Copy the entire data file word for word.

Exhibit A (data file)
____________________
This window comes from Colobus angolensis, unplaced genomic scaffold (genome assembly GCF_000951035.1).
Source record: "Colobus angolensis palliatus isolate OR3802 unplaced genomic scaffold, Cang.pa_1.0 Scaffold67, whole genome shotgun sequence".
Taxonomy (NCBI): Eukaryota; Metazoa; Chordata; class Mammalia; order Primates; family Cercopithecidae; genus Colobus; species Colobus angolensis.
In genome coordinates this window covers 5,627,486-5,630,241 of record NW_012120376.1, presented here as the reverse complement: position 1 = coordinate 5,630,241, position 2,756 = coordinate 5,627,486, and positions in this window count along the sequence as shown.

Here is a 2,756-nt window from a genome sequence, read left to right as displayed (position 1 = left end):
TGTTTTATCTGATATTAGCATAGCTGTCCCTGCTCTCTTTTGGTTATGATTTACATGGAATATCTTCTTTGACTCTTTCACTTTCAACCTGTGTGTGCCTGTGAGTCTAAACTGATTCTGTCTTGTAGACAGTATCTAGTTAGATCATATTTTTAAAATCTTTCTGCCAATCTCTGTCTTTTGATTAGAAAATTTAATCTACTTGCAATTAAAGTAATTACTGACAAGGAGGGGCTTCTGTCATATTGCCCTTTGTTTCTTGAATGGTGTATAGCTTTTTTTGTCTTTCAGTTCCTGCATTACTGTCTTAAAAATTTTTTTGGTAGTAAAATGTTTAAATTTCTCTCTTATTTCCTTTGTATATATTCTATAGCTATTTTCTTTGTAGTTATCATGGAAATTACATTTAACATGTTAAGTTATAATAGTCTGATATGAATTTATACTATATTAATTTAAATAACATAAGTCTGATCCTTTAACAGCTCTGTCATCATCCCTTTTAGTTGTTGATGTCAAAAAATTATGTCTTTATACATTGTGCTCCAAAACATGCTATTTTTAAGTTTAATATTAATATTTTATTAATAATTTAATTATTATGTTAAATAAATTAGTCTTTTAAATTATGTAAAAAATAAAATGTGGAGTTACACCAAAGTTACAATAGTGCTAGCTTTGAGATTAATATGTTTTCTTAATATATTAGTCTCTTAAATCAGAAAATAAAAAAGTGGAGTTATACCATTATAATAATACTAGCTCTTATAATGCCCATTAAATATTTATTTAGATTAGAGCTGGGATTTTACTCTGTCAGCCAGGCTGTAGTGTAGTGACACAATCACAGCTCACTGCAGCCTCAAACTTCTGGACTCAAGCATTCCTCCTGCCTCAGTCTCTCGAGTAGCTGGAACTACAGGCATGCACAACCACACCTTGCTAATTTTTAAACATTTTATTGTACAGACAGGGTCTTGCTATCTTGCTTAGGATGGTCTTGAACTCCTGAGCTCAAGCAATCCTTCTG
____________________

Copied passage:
This window comes from Colobus angolensis, unplaced genomic scaffold (genome assembly GCF_000951035.1).
Source record: "Colobus angolensis palliatus isolate OR3802 unplaced genomic scaffold, Cang.pa_1.0 Scaffold67, whole genome shotgun sequence".
Taxonomy (NCBI): Eukaryota; Metazoa; Chordata; class Mammalia; order Primates; family Cercopithecidae; genus Colobus; species Colobus angolensis.
In genome coordinates this window covers 5,627,486-5,630,241 of record NW_012120376.1, presented here as the reverse complement: position 1 = coordinate 5,630,241, position 2,756 = coordinate 5,627,486, and positions in this window count along the sequence as shown.

Here is a 2,756-nt window from a genome sequence, read left to right as displayed (position 1 = left end):
TGTTTTATCTGATATTAGCATAGCTGTCCCTGCTCTCTTTTGGTTATGATTTACATGGAATATCTTCTTTGACTCTTTCACTTTCAACCTGTGTGTGCCTGTGAGTCTAAACTGATTCTGTCTTGTAGACAGTATCTAGTTAGATCATATTTTTAAAATCTTTCTGCCAATCTCTGTCTTTTGATTAGAAAATTTAATCTACTTGCAATTAAAGTAATTACTGACAAGGAGGGGCTTCTGTCATATTGCCCTTTGTTTCTTGAATGGTGTATAGCTTTTTTTGTCTTTCAGTTCCTGCATTACTGTCTTAAAAATTTTTTTGGTAGTAAAATGTTTAAATTTCTCTCTTATTTCCTTTGTATATATTCTATAGCTATTTTCTTTGTAGTTATCATGGAAATTACATTTAACATGTTAAGTTATAATAGTCTGATATGAATTTATACTATATTAATTTAAATAACATAAGTCTGATCCTTTAACAGCTCTGTCATCATCCCTTTTAGTTGTTGATGTCAAAAAATTATGTCTTTATACATTGTGCTCCAAAACATGCTATTTTTAAGTTTAATATTAATATTTTATTAATAATTTAATTATTATGTTAAATAAATTAGTCTTTTAAATTATGTAAAAAATAAAATGTGGAGTTACACCAAAGTTACAATAGTGCTAGCTTTGAGATTAATATGTTTTCTTAATATATTAGTCTCTTAAATCAGAAAATAAAAAAGTGGAGTTATACCATTATAATAATACTAGCTCTTATAATGCCCATTAAATATTTATTTAGATTAGAGCTGGGATTTTACTCTGTCAGCCAGGCTGTAGTGTAGTGACACAATCACAGCTCACTGCAGCCTCAAACTTCTGGACTCAAGCATTCCTCCTGCCTCAGTCTCTCGAGTAGCTGGAACTACAGGCATGCACAACCACACCTTGCTAATTTTTAAACATTTTATTGTACAGACAGGGTCTTGCTATCTTGCTTAGGATGGTCTTGAACTCCTGAGCTCAAGCAATCCTTCTG